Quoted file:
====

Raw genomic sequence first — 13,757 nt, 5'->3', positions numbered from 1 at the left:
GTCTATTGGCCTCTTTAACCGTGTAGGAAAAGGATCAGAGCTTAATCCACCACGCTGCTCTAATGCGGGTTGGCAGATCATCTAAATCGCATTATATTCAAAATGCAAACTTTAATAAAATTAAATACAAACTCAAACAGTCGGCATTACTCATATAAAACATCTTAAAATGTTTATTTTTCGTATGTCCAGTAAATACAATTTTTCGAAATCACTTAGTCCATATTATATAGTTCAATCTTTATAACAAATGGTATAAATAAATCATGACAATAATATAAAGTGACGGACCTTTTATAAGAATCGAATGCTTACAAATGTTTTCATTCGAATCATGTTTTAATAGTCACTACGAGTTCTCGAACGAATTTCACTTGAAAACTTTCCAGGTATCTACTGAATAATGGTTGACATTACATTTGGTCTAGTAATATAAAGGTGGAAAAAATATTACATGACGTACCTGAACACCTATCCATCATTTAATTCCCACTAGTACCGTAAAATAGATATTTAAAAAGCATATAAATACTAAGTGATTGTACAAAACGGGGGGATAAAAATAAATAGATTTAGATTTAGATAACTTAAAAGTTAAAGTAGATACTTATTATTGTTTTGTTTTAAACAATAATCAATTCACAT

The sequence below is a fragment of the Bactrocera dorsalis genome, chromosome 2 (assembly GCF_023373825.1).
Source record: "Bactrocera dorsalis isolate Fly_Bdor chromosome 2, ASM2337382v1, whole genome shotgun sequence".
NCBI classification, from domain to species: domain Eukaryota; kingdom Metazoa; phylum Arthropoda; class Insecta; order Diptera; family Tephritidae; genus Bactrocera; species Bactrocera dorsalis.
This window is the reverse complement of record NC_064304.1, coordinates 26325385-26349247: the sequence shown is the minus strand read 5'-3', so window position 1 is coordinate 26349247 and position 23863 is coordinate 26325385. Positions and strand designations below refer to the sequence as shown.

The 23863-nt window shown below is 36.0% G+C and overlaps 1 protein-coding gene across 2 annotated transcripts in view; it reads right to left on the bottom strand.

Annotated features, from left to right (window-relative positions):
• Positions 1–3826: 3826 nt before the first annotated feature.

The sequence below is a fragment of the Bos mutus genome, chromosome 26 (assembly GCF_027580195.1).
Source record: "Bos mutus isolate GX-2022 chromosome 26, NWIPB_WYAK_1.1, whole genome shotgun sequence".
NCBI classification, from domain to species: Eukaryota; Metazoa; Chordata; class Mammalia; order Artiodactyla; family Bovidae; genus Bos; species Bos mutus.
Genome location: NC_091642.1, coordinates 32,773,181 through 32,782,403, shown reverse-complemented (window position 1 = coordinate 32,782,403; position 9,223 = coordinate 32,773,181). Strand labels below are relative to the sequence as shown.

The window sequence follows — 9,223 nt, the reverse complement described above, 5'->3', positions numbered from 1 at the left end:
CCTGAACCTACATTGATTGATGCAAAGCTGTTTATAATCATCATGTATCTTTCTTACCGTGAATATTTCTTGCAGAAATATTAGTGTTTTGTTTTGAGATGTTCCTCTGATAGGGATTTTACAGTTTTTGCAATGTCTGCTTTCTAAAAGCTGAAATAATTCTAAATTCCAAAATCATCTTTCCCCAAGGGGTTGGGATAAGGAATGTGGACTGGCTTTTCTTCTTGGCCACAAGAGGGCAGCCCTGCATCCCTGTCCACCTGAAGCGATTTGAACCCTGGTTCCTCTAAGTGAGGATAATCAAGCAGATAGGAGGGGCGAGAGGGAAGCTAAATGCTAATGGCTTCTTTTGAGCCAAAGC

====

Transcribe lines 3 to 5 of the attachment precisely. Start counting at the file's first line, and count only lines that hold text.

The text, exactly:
The sequence below is a fragment of the Bactrocera dorsalis genome, chromosome 2 (assembly GCF_023373825.1).
Source record: "Bactrocera dorsalis isolate Fly_Bdor chromosome 2, ASM2337382v1, whole genome shotgun sequence".
NCBI classification, from domain to species: domain Eukaryota; kingdom Metazoa; phylum Arthropoda; class Insecta; order Diptera; family Tephritidae; genus Bactrocera; species Bactrocera dorsalis.